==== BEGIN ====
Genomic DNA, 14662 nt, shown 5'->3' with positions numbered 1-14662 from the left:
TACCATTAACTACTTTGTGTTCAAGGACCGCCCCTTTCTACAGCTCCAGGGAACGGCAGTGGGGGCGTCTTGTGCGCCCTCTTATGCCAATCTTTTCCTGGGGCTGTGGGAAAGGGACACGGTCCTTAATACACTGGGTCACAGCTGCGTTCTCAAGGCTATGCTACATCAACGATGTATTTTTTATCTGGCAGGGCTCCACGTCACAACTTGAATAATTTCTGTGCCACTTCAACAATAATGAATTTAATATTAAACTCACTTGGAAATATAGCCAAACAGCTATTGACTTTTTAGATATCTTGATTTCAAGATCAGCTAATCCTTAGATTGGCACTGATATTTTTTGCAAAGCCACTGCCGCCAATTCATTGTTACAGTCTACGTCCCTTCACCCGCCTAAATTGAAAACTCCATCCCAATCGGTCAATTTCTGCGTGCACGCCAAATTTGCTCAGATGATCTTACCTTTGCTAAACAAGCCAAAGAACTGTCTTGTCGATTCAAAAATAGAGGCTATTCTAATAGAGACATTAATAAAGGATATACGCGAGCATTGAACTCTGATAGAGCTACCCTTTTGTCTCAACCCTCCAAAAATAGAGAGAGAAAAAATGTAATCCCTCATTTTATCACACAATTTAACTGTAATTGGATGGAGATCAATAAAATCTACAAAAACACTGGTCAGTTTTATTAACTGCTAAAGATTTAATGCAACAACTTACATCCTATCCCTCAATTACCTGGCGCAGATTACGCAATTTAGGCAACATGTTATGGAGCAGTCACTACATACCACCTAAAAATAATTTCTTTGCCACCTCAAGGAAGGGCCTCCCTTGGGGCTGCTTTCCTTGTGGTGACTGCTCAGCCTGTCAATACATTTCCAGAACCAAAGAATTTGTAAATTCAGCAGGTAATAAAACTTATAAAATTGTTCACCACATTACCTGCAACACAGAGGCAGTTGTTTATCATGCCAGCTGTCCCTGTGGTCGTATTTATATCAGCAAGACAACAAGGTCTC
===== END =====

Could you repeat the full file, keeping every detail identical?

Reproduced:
Genomic DNA, 14662 nt, shown 5'->3' with positions numbered 1-14662 from the left:
TACCATTAACTACTTTGTGTTCAAGGACCGCCCCTTTCTACAGCTCCAGGGAACGGCAGTGGGGGCGTCTTGTGCGCCCTCTTATGCCAATCTTTTCCTGGGGCTGTGGGAAAGGGACACGGTCCTTAATACACTGGGTCACAGCTGCGTTCTCAAGGCTATGCTACATCAACGATGTATTTTTTATCTGGCAGGGCTCCACGTCACAACTTGAATAATTTCTGTGCCACTTCAACAATAATGAATTTAATATTAAACTCACTTGGAAATATAGCCAAACAGCTATTGACTTTTTAGATATCTTGATTTCAAGATCAGCTAATCCTTAGATTGGCACTGATATTTTTTGCAAAGCCACTGCCGCCAATTCATTGTTACAGTCTACGTCCCTTCACCCGCCTAAATTGAAAACTCCATCCCAATCGGTCAATTTCTGCGTGCACGCCAAATTTGCTCAGATGATCTTACCTTTGCTAAACAAGCCAAAGAACTGTCTTGTCGATTCAAAAATAGAGGCTATTCTAATAGAGACATTAATAAAGGATATACGCGAGCATTGAACTCTGATAGAGCTACCCTTTTGTCTCAACCCTCCAAAAATAGAGAGAGAAAAAATGTAATCCCTCATTTTATCACACAATTTAACTGTAATTGGATGGAGATCAATAAAATCTACAAAAACACTGGTCAGTTTTATTAACTGCTAAAGATTTAATGCAACAACTTACATCCTATCCCTCAATTACCTGGCGCAGATTACGCAATTTAGGCAACATGTTATGGAGCAGTCACTACATACCACCTAAAAATAATTTCTTTGCCACCTCAAGGAAGGGCCTCCCTTGGGGCTGCTTTCCTTGTGGTGACTGCTCAGCCTGTCAATACATTTCCAGAACCAAAGAATTTGTAAATTCAGCAGGTAATAAAACTTATAAAATTGTTCACCACATTACCTGCAACACAGAGGCAGTTGTTTATCATGCCAGCTGTCCCTGTGGTCGTATTTATATCAGCAAGACAACAAGGTCTC